Everyone experiences occasional shyness or awkwardness, especially in new or strange social situations. But for many of us, it’s tough to maintain a social life and spend time with others when we feel shy or awkward. This may even get to the point where we can’t summon the courage or interest to attend social occasions for fear of making a misstep in a social situation.
If the thought of social activities like attending a party or spending time with friends gets your heart racing, don’t worry. You aren’t alone, and there are tricks and strategies you can use to learn how to be more social. Let’s take a look at some smart strategies now.
Focus on Your Breathing
Breathing is the key to social confidence and relaxation. Right from the get-go, one of the easiest ways to overcome insecurities and be more confident in social settings is to practice deep breathing, especially if you feel the telltale tremors or gut aches of anxiety starting to drag you down.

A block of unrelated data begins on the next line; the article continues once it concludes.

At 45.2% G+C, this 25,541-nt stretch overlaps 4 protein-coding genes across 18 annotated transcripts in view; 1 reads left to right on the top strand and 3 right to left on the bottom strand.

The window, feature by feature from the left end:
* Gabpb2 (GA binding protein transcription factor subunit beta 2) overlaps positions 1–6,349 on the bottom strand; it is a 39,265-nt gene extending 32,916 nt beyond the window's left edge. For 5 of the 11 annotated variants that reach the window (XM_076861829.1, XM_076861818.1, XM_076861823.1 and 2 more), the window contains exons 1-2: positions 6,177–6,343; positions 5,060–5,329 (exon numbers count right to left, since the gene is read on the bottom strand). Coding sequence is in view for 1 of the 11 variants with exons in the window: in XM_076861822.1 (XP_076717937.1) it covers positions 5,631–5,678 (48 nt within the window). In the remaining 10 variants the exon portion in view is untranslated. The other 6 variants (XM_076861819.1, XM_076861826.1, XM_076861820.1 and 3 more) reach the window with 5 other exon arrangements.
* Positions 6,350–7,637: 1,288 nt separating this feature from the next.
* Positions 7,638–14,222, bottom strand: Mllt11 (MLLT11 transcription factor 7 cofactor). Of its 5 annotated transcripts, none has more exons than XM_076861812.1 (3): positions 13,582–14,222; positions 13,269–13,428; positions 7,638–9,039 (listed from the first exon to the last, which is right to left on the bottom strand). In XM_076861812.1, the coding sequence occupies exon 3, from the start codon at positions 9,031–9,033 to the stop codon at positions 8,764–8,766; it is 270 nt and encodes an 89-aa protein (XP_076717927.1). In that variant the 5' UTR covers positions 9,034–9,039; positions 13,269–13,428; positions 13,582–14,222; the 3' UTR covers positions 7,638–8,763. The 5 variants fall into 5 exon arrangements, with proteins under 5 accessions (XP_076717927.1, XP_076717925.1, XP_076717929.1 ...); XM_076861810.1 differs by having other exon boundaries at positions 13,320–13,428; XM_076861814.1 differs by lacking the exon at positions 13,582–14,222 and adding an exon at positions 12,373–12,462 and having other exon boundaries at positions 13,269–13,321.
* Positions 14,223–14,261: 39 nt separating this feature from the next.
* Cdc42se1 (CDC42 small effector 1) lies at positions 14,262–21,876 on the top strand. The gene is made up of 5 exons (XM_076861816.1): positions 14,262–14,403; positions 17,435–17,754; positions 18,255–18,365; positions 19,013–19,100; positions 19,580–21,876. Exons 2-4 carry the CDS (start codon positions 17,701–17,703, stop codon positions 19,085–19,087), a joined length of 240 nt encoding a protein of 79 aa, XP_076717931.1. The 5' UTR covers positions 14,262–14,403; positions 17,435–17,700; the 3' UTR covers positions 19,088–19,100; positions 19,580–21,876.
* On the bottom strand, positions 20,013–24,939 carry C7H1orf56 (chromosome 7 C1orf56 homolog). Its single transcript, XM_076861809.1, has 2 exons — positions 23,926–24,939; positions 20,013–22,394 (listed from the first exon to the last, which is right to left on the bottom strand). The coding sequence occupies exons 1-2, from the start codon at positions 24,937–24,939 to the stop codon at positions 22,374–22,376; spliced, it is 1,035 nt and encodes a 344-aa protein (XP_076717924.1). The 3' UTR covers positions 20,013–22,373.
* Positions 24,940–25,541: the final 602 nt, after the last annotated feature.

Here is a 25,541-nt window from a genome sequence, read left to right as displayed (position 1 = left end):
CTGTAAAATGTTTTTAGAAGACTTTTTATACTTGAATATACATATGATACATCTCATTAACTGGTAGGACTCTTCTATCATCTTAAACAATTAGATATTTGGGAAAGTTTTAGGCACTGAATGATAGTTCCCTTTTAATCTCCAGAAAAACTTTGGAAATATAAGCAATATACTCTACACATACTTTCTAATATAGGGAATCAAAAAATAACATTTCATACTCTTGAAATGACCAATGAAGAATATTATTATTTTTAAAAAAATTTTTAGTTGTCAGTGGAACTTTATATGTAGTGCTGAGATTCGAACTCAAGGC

Many symptoms of shyness, nervousness, and anxiety can manifest as physical symptoms like stomachaches, chills, sweating, twitching, and more. Taking a few deep, calming breaths can do wonders for reducing these symptoms and helping you look and feel confident at the same time.
You don’t have to take deep, dramatic breaths. Inhale through your nose and exhale through your mouth from time to time, and you may find yourself feeling a lot less anxious than you felt before. Plus, you may feel a lot less left out of social interactions.
It’s also important to practice mindfulness and pay attention whenever possible. Sometimes, social anxiety comes from an inability to fully understand what your social circle means, what people want, and what different facial expressions or vocal tones mean. This can be doubly true if you find it difficult to meet people due to low self-esteem.